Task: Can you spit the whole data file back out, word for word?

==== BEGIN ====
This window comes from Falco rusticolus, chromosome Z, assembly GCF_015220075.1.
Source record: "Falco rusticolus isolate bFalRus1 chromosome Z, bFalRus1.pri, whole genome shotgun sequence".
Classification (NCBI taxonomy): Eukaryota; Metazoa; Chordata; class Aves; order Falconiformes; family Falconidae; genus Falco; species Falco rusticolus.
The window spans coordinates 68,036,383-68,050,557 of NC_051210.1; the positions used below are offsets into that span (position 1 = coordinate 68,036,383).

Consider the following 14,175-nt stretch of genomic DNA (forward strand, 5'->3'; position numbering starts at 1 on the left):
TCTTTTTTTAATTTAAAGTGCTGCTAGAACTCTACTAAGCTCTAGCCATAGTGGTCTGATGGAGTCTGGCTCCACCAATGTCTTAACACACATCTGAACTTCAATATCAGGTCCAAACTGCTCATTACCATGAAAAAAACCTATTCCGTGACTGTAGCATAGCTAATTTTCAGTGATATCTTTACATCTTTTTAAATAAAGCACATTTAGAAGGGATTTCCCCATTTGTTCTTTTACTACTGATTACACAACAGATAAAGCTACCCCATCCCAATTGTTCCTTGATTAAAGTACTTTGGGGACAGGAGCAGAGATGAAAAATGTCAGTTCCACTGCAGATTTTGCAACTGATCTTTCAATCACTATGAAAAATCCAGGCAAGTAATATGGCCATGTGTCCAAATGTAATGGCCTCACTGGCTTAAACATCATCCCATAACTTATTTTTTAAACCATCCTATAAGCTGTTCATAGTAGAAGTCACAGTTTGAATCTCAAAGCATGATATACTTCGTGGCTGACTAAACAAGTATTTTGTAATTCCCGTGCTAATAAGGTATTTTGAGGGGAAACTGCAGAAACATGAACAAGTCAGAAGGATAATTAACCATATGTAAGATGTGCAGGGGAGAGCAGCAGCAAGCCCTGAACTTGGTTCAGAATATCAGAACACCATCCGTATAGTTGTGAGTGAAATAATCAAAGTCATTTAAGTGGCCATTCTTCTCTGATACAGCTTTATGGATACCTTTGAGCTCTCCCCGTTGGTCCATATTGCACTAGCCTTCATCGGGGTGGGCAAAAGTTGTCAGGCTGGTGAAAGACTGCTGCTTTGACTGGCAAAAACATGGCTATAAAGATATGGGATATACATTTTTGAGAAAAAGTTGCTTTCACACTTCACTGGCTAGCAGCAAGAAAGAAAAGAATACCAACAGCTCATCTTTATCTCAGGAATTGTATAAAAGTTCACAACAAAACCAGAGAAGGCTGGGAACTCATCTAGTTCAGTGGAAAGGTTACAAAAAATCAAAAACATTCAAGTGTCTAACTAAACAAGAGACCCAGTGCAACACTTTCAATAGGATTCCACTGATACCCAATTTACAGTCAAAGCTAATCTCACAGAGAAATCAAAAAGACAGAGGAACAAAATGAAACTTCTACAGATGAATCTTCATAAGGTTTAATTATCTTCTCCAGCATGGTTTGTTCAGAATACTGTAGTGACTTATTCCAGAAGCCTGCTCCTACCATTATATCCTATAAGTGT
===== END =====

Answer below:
This window comes from Falco rusticolus, chromosome Z, assembly GCF_015220075.1.
Source record: "Falco rusticolus isolate bFalRus1 chromosome Z, bFalRus1.pri, whole genome shotgun sequence".
Classification (NCBI taxonomy): Eukaryota; Metazoa; Chordata; class Aves; order Falconiformes; family Falconidae; genus Falco; species Falco rusticolus.
The window spans coordinates 68,036,383-68,050,557 of NC_051210.1; the positions used below are offsets into that span (position 1 = coordinate 68,036,383).

Consider the following 14,175-nt stretch of genomic DNA (forward strand, 5'->3'; position numbering starts at 1 on the left):
TCTTTTTTTAATTTAAAGTGCTGCTAGAACTCTACTAAGCTCTAGCCATAGTGGTCTGATGGAGTCTGGCTCCACCAATGTCTTAACACACATCTGAACTTCAATATCAGGTCCAAACTGCTCATTACCATGAAAAAAACCTATTCCGTGACTGTAGCATAGCTAATTTTCAGTGATATCTTTACATCTTTTTAAATAAAGCACATTTAGAAGGGATTTCCCCATTTGTTCTTTTACTACTGATTACACAACAGATAAAGCTACCCCATCCCAATTGTTCCTTGATTAAAGTACTTTGGGGACAGGAGCAGAGATGAAAAATGTCAGTTCCACTGCAGATTTTGCAACTGATCTTTCAATCACTATGAAAAATCCAGGCAAGTAATATGGCCATGTGTCCAAATGTAATGGCCTCACTGGCTTAAACATCATCCCATAACTTATTTTTTAAACCATCCTATAAGCTGTTCATAGTAGAAGTCACAGTTTGAATCTCAAAGCATGATATACTTCGTGGCTGACTAAACAAGTATTTTGTAATTCCCGTGCTAATAAGGTATTTTGAGGGGAAACTGCAGAAACATGAACAAGTCAGAAGGATAATTAACCATATGTAAGATGTGCAGGGGAGAGCAGCAGCAAGCCCTGAACTTGGTTCAGAATATCAGAACACCATCCGTATAGTTGTGAGTGAAATAATCAAAGTCATTTAAGTGGCCATTCTTCTCTGATACAGCTTTATGGATACCTTTGAGCTCTCCCCGTTGGTCCATATTGCACTAGCCTTCATCGGGGTGGGCAAAAGTTGTCAGGCTGGTGAAAGACTGCTGCTTTGACTGGCAAAAACATGGCTATAAAGATATGGGATATACATTTTTGAGAAAAAGTTGCTTTCACACTTCACTGGCTAGCAGCAAGAAAGAAAAGAATACCAACAGCTCATCTTTATCTCAGGAATTGTATAAAAGTTCACAACAAAACCAGAGAAGGCTGGGAACTCATCTAGTTCAGTGGAAAGGTTACAAAAAATCAAAAACATTCAAGTGTCTAACTAAACAAGAGACCCAGTGCAACACTTTCAATAGGATTCCACTGATACCCAATTTACAGTCAAAGCTAATCTCACAGAGAAATCAAAAAGACAGAGGAACAAAATGAAACTTCTACAGATGAATCTTCATAAGGTTTAATTATCTTCTCCAGCATGGTTTGTTCAGAATACTGTAGTGACTTATTCCAGAAGCCTGCTCCTACCATTATATCCTATAAGTGT